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Navigating the energy transition in the water sector

As all industries work their way along the path to net zero, the rising cost of energy is necessitating a focus on reducing demand and cutting costs, particularly for large energy users like water utilities.

Ventia Energy Solutions General Manager Lena Parker said Australia is still in the education phase of the critical transition towards renewables for those that sit outside the sector, but mounting pressures are creating a growing urgency for utilities to address demand and shore up their energy supply.

“Regarding net zero, we often talk about taking care of the electron and then the carbon particle – energy security versus reducing emissions. They are two very different things,” she said.

“For critical assets, like water infrastructure, the priority is pretty clear: both are important, but we have to be able to manage the electron and make sure we have a secure, consistent electron being fed into our processes.”

When thinking about how to overcome the key pressures that are building around the energy transition, Parker said it’s crucial to get very clear on prioritising the steps forward.

“We have fluctuating costs in terms of electricity, and we need to make sure that we are able to decrease use as much as we can. But the situation we are in with energy is not just changing, it is uncertain,” she said.

“There is also growing regulatory pressure coming from a number of different angles. And sometimes regulators are still working through the next steps.

“We also have a lot of uncertainty around the transition risks that come with climate change. We are accustomed to using historical data to predict what we think is going to happen in the future. We are seeing unpredictable weather patterns and this ability to predict is decreasing.”

Among all this uncertainty, Parker said the importance of social license is also coming to the fore, with expectations around environmental impacts and servicing standards constantly increasing.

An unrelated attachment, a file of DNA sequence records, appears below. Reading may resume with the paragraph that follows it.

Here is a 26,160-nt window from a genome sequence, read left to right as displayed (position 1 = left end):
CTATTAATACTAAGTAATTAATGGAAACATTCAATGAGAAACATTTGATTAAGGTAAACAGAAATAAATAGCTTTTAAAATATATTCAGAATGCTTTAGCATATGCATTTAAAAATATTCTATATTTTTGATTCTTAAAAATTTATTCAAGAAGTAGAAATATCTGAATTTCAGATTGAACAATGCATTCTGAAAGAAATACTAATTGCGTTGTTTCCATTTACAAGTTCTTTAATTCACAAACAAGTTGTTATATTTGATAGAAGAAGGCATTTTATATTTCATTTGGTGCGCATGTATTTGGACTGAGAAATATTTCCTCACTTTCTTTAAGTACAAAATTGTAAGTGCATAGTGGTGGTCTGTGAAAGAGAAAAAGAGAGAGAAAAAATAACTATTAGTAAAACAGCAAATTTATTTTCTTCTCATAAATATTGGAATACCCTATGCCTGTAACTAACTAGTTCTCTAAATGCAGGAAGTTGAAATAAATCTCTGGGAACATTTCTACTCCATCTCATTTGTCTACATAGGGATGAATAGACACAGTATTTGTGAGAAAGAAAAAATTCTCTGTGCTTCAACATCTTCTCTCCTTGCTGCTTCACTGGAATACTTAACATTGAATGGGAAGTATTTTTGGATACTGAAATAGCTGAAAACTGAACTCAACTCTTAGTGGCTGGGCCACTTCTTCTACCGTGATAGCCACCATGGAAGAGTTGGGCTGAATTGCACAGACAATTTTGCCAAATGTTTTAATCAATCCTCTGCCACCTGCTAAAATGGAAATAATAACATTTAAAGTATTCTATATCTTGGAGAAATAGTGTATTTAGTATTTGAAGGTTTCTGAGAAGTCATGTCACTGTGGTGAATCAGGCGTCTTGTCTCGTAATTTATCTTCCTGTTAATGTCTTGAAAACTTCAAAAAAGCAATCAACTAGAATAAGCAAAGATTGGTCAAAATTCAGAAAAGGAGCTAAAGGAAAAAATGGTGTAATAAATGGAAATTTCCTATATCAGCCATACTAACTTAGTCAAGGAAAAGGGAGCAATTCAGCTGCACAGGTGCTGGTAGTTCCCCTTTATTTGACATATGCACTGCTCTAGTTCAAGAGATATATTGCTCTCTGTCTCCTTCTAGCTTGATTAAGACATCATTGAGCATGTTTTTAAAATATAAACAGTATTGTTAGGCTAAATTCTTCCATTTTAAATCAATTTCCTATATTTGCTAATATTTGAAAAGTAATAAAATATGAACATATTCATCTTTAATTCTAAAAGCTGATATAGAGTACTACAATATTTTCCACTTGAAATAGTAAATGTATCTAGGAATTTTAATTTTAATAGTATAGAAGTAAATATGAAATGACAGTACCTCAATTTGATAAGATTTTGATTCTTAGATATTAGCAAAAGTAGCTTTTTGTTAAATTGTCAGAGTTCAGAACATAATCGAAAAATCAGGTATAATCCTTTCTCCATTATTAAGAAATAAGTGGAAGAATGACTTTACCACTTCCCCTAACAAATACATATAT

“Brand and public perception are important in this. It is so important that we get ahead of this. We have social license requirements with how we mitigate drought, but also in terms of how assets in pristine areas are being managed for the environment,” she said.

“With population growth, we need to expand networks to meet the needs of more people with consistent levels of service. All of this brings a need for transparency with communities and all stakeholders. Energy literacy and education is a really important focus that is needed for informed decisions to be made.”

Transition positions

In terms of where the Australian water sector is placed around energy security management, Parker said utility stakeholders are on a spectrum.

“There’s one end, where there has been very little planning. The other end of the spectrum is utilities that already have a whole portfolio of solar assets and a deep understanding of demand. Many utilities currently sit somewhere in the middle,” she said.

“Some organisations have little understanding of the opportunities available to them, and little provision made for the investment required to shore up their energy supply or reduce consumption. Having little investment isn’t always a barrier, as funding partners are available to step in.

“Many utilities have vast networks, and there are opportunities to bring on funders because there is the scale to do so. This is not an industry that is going away, given the nature of the service provided, which makes it a great place for funders to be putting their investment, particularly water utilities that are state backed.”

The first step to shoring up energy security is to reduce electricity consumption, Parker said, which can be achieved through efficiency programs.